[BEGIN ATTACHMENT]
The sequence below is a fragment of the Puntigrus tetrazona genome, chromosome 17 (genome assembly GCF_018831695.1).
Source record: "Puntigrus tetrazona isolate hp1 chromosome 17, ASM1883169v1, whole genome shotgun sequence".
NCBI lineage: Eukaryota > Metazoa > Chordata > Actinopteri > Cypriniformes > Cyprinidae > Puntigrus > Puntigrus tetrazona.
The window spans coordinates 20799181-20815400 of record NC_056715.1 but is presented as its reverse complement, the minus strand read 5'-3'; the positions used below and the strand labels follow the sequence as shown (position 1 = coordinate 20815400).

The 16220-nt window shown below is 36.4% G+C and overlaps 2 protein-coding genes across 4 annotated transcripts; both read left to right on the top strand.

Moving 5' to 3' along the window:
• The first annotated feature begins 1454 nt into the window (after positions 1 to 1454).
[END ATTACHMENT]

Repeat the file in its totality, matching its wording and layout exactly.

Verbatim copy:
The sequence below is a fragment of the Puntigrus tetrazona genome, chromosome 17 (genome assembly GCF_018831695.1).
Source record: "Puntigrus tetrazona isolate hp1 chromosome 17, ASM1883169v1, whole genome shotgun sequence".
NCBI lineage: Eukaryota > Metazoa > Chordata > Actinopteri > Cypriniformes > Cyprinidae > Puntigrus > Puntigrus tetrazona.
The window spans coordinates 20799181-20815400 of record NC_056715.1 but is presented as its reverse complement, the minus strand read 5'-3'; the positions used below and the strand labels follow the sequence as shown (position 1 = coordinate 20815400).

The 16220-nt window shown below is 36.4% G+C and overlaps 2 protein-coding genes across 4 annotated transcripts; both read left to right on the top strand.

Moving 5' to 3' along the window:
• The first annotated feature begins 1454 nt into the window (after positions 1 to 1454).